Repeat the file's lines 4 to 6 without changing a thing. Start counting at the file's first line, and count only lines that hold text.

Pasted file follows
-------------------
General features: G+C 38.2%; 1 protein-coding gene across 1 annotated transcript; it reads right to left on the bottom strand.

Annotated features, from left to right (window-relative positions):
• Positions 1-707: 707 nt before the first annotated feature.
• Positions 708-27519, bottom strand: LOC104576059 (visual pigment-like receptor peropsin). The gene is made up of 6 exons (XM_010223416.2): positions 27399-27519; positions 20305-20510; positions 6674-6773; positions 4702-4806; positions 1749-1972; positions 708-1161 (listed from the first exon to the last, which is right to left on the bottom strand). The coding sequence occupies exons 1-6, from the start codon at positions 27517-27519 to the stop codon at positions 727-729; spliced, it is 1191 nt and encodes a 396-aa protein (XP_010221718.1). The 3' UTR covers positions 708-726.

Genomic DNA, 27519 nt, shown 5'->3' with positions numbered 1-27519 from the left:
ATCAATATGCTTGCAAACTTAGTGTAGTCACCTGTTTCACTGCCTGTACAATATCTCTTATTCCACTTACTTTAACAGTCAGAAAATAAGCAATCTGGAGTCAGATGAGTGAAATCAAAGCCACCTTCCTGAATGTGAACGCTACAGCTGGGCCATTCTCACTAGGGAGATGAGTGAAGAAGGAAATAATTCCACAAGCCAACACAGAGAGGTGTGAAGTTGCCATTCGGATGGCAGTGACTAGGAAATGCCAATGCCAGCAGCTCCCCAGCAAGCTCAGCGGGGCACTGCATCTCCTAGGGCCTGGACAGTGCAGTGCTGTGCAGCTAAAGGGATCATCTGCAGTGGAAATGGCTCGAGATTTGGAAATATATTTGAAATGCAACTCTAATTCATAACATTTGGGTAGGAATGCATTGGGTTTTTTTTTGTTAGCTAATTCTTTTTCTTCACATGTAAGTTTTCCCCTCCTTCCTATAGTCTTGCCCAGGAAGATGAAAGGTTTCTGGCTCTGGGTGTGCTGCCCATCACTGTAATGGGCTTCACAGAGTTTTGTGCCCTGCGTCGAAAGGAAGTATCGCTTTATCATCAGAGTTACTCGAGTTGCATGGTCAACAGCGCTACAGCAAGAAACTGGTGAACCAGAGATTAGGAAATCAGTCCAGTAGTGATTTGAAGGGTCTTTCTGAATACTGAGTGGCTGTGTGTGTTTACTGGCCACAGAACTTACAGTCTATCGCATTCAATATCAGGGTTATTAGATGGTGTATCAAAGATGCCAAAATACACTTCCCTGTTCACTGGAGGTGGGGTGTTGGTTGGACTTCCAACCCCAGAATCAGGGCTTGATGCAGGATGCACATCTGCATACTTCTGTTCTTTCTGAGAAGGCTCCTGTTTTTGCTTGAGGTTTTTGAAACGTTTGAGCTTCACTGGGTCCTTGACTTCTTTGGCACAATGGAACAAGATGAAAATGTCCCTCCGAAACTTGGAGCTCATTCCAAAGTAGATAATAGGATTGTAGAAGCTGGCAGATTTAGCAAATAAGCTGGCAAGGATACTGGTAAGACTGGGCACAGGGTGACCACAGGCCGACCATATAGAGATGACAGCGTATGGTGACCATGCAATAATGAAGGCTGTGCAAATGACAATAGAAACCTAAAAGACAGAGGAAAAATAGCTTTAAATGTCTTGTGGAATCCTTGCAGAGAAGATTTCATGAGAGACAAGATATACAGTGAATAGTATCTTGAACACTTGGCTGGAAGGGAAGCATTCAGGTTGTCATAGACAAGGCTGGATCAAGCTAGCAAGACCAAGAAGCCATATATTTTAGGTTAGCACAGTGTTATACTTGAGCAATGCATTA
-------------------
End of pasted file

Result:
• Positions 708-27519, bottom strand: LOC104576059 (visual pigment-like receptor peropsin). The gene is made up of 6 exons (XM_010223416.2): positions 27399-27519; positions 20305-20510; positions 6674-6773; positions 4702-4806; positions 1749-1972; positions 708-1161 (listed from the first exon to the last, which is right to left on the bottom strand). The coding sequence occupies exons 1-6, from the start codon at positions 27517-27519 to the stop codon at positions 727-729; spliced, it is 1191 nt and encodes a 396-aa protein (XP_010221718.1). The 3' UTR covers positions 708-726.

Genomic DNA, 27519 nt, shown 5'->3' with positions numbered 1-27519 from the left:
ATCAATATGCTTGCAAACTTAGTGTAGTCACCTGTTTCACTGCCTGTACAATATCTCTTATTCCACTTACTTTAACAGTCAGAAAATAAGCAATCTGGAGTCAGATGAGTGAAATCAAAGCCACCTTCCTGAATGTGAACGCTACAGCTGGGCCATTCTCACTAGGGAGATGAGTGAAGAAGGAAATAATTCCACAAGCCAACACAGAGAGGTGTGAAGTTGCCATTCGGATGGCAGTGACTAGGAAATGCCAATGCCAGCAGCTCCCCAGCAAGCTCAGCGGGGCACTGCATCTCCTAGGGCCTGGACAGTGCAGTGCTGTGCAGCTAAAGGGATCATCTGCAGTGGAAATGGCTCGAGATTTGGAAATATATTTGAAATGCAACTCTAATTCATAACATTTGGGTAGGAATGCATTGGGTTTTTTTTTGTTAGCTAATTCTTTTTCTTCACATGTAAGTTTTCCCCTCCTTCCTATAGTCTTGCCCAGGAAGATGAAAGGTTTCTGGCTCTGGGTGTGCTGCCCATCACTGTAATGGGCTTCACAGAGTTTTGTGCCCTGCGTCGAAAGGAAGTATCGCTTTATCATCAGAGTTACTCGAGTTGCATGGTCAACAGCGCTACAGCAAGAAACTGGTGAACCAGAGATTAGGAAATCAGTCCAGTAGTGATTTGAAGGGTCTTTCTGAATACTGAGTGGCTGTGTGTGTTTACTGGCCACAGAACTTACAGTCTATCGCATTCAATATCAGGGTTATTAGATGGTGTATCAAAGATGCCAAAATACACTTCCCTGTTCACTGGAGGTGGGGTGTTGGTTGGACTTCCAACCCCAGAATCAGGGCTTGATGCAGGATGCACATCTGCATACTTCTGTTCTTTCTGAGAAGGCTCCTGTTTTTGCTTGAGGTTTTTGAAACGTTTGAGCTTCACTGGGTCCTTGACTTCTTTGGCACAATGGAACAAGATGAAAATGTCCCTCCGAAACTTGGAGCTCATTCCAAAGTAGATAATAGGATTGTAGAAGCTGGCAGATTTAGCAAATAAGCTGGCAAGGATACTGGTAAGACTGGGCACAGGGTGACCACAGGCCGACCATATAGAGATGACAGCGTATGGTGACCATGCAATAATGAAGGCTGTGCAAATGACAATAGAAACCTAAAAGACAGAGGAAAAATAGCTTTAAATGTCTTGTGGAATCCTTGCAGAGAAGATTTCATGAGAGACAAGATATACAGTGAATAGTATCTTGAACACTTGGCTGGAAGGGAAGCATTCAGGTTGTCATAGACAAGGCTGGATCAAGCTAGCAAGACCAAGAAGCCATATATTTTAGGTTAGCACAGTGTTATACTTGAGCAATGCATTA